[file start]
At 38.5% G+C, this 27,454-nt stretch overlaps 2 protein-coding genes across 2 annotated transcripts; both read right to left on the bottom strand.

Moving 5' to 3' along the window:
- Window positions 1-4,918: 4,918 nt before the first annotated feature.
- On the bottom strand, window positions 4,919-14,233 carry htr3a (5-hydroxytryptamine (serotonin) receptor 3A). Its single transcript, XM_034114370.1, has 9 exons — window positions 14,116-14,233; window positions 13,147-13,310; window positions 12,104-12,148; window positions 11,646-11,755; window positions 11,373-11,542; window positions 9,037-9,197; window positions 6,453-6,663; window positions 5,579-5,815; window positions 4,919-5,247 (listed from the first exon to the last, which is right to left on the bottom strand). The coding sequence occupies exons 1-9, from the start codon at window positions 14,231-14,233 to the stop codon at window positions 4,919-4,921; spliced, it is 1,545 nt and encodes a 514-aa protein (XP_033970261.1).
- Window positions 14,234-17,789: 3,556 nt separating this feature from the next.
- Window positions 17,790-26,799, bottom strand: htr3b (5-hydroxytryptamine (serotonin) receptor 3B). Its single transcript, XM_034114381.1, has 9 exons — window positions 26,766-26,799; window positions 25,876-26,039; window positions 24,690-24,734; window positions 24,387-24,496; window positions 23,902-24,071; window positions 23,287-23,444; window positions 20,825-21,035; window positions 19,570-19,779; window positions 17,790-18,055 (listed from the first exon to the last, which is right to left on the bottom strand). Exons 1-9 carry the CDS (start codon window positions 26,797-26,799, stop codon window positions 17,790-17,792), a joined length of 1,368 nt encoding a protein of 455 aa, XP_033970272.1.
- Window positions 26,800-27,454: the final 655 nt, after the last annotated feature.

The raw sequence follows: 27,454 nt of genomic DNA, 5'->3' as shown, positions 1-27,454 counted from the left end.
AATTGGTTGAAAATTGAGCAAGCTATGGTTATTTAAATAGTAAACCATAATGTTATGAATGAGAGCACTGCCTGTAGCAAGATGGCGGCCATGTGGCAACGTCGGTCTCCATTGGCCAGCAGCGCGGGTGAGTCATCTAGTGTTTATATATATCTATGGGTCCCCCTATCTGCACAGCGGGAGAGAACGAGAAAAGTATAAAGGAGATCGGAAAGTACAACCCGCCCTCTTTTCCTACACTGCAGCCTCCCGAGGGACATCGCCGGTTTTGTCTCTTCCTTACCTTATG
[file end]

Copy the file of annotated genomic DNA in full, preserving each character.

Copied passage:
At 38.5% G+C, this 27,454-nt stretch overlaps 2 protein-coding genes across 2 annotated transcripts; both read right to left on the bottom strand.

Moving 5' to 3' along the window:
- Window positions 1-4,918: 4,918 nt before the first annotated feature.
- On the bottom strand, window positions 4,919-14,233 carry htr3a (5-hydroxytryptamine (serotonin) receptor 3A). Its single transcript, XM_034114370.1, has 9 exons — window positions 14,116-14,233; window positions 13,147-13,310; window positions 12,104-12,148; window positions 11,646-11,755; window positions 11,373-11,542; window positions 9,037-9,197; window positions 6,453-6,663; window positions 5,579-5,815; window positions 4,919-5,247 (listed from the first exon to the last, which is right to left on the bottom strand). The coding sequence occupies exons 1-9, from the start codon at window positions 14,231-14,233 to the stop codon at window positions 4,919-4,921; spliced, it is 1,545 nt and encodes a 514-aa protein (XP_033970261.1).
- Window positions 14,234-17,789: 3,556 nt separating this feature from the next.
- Window positions 17,790-26,799, bottom strand: htr3b (5-hydroxytryptamine (serotonin) receptor 3B). Its single transcript, XM_034114381.1, has 9 exons — window positions 26,766-26,799; window positions 25,876-26,039; window positions 24,690-24,734; window positions 24,387-24,496; window positions 23,902-24,071; window positions 23,287-23,444; window positions 20,825-21,035; window positions 19,570-19,779; window positions 17,790-18,055 (listed from the first exon to the last, which is right to left on the bottom strand). Exons 1-9 carry the CDS (start codon window positions 26,797-26,799, stop codon window positions 17,790-17,792), a joined length of 1,368 nt encoding a protein of 455 aa, XP_033970272.1.
- Window positions 26,800-27,454: the final 655 nt, after the last annotated feature.

The raw sequence follows: 27,454 nt of genomic DNA, 5'->3' as shown, positions 1-27,454 counted from the left end.
AATTGGTTGAAAATTGAGCAAGCTATGGTTATTTAAATAGTAAACCATAATGTTATGAATGAGAGCACTGCCTGTAGCAAGATGGCGGCCATGTGGCAACGTCGGTCTCCATTGGCCAGCAGCGCGGGTGAGTCATCTAGTGTTTATATATATCTATGGGTCCCCCTATCTGCACAGCGGGAGAGAACGAGAAAAGTATAAAGGAGATCGGAAAGTACAACCCGCCCTCTTTTCCTACACTGCAGCCTCCCGAGGGACATCGCCGGTTTTGTCTCTTCCTTACCTTATG